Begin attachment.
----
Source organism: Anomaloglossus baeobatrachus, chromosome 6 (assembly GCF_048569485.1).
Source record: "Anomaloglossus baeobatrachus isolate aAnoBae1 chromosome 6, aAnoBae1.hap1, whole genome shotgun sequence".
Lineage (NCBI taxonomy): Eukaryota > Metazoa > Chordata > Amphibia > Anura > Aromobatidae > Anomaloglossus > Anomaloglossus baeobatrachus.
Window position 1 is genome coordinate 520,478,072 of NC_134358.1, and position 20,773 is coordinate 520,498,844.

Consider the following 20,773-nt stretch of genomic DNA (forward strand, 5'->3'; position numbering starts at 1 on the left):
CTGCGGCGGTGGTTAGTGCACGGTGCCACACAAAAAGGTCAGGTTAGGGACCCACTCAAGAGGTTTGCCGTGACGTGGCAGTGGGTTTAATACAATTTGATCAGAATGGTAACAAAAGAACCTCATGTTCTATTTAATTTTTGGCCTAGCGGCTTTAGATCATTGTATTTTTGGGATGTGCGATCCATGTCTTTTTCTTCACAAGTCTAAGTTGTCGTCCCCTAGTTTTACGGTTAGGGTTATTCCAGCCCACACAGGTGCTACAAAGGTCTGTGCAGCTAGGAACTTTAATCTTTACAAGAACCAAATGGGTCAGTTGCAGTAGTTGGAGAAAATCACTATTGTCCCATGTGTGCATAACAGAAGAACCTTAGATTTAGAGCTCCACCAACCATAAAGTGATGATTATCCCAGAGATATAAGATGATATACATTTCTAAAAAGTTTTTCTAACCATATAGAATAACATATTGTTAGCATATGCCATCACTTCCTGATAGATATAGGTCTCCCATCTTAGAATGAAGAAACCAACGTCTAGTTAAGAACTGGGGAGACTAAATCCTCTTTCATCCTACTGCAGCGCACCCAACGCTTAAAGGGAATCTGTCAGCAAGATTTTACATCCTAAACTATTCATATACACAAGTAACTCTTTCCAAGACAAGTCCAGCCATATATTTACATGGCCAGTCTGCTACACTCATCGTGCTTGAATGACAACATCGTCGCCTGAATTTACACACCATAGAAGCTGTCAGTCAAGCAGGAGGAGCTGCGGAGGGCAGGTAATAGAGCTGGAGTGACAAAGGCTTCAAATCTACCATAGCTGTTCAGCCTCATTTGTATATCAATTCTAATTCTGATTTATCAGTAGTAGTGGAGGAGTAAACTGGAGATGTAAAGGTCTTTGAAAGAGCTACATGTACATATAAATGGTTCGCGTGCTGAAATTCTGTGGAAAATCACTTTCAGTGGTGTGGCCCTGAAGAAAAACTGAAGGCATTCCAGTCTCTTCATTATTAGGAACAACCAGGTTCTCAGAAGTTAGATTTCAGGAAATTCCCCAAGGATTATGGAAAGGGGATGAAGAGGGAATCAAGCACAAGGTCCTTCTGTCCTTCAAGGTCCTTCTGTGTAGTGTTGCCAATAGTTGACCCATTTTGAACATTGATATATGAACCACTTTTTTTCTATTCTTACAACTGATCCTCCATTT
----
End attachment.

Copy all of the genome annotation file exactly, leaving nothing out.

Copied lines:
Source organism: Anomaloglossus baeobatrachus, chromosome 6 (assembly GCF_048569485.1).
Source record: "Anomaloglossus baeobatrachus isolate aAnoBae1 chromosome 6, aAnoBae1.hap1, whole genome shotgun sequence".
Lineage (NCBI taxonomy): Eukaryota > Metazoa > Chordata > Amphibia > Anura > Aromobatidae > Anomaloglossus > Anomaloglossus baeobatrachus.
Window position 1 is genome coordinate 520,478,072 of NC_134358.1, and position 20,773 is coordinate 520,498,844.

Consider the following 20,773-nt stretch of genomic DNA (forward strand, 5'->3'; position numbering starts at 1 on the left):
CTGCGGCGGTGGTTAGTGCACGGTGCCACACAAAAAGGTCAGGTTAGGGACCCACTCAAGAGGTTTGCCGTGACGTGGCAGTGGGTTTAATACAATTTGATCAGAATGGTAACAAAAGAACCTCATGTTCTATTTAATTTTTGGCCTAGCGGCTTTAGATCATTGTATTTTTGGGATGTGCGATCCATGTCTTTTTCTTCACAAGTCTAAGTTGTCGTCCCCTAGTTTTACGGTTAGGGTTATTCCAGCCCACACAGGTGCTACAAAGGTCTGTGCAGCTAGGAACTTTAATCTTTACAAGAACCAAATGGGTCAGTTGCAGTAGTTGGAGAAAATCACTATTGTCCCATGTGTGCATAACAGAAGAACCTTAGATTTAGAGCTCCACCAACCATAAAGTGATGATTATCCCAGAGATATAAGATGATATACATTTCTAAAAAGTTTTTCTAACCATATAGAATAACATATTGTTAGCATATGCCATCACTTCCTGATAGATATAGGTCTCCCATCTTAGAATGAAGAAACCAACGTCTAGTTAAGAACTGGGGAGACTAAATCCTCTTTCATCCTACTGCAGCGCACCCAACGCTTAAAGGGAATCTGTCAGCAAGATTTTACATCCTAAACTATTCATATACACAAGTAACTCTTTCCAAGACAAGTCCAGCCATATATTTACATGGCCAGTCTGCTACACTCATCGTGCTTGAATGACAACATCGTCGCCTGAATTTACACACCATAGAAGCTGTCAGTCAAGCAGGAGGAGCTGCGGAGGGCAGGTAATAGAGCTGGAGTGACAAAGGCTTCAAATCTACCATAGCTGTTCAGCCTCATTTGTATATCAATTCTAATTCTGATTTATCAGTAGTAGTGGAGGAGTAAACTGGAGATGTAAAGGTCTTTGAAAGAGCTACATGTACATATAAATGGTTCGCGTGCTGAAATTCTGTGGAAAATCACTTTCAGTGGTGTGGCCCTGAAGAAAAACTGAAGGCATTCCAGTCTCTTCATTATTAGGAACAACCAGGTTCTCAGAAGTTAGATTTCAGGAAATTCCCCAAGGATTATGGAAAGGGGATGAAGAGGGAATCAAGCACAAGGTCCTTCTGTCCTTCAAGGTCCTTCTGTGTAGTGTTGCCAATAGTTGACCCATTTTGAACATTGATATATGAACCACTTTTTTTCTATTCTTACAACTGATCCTCCATTT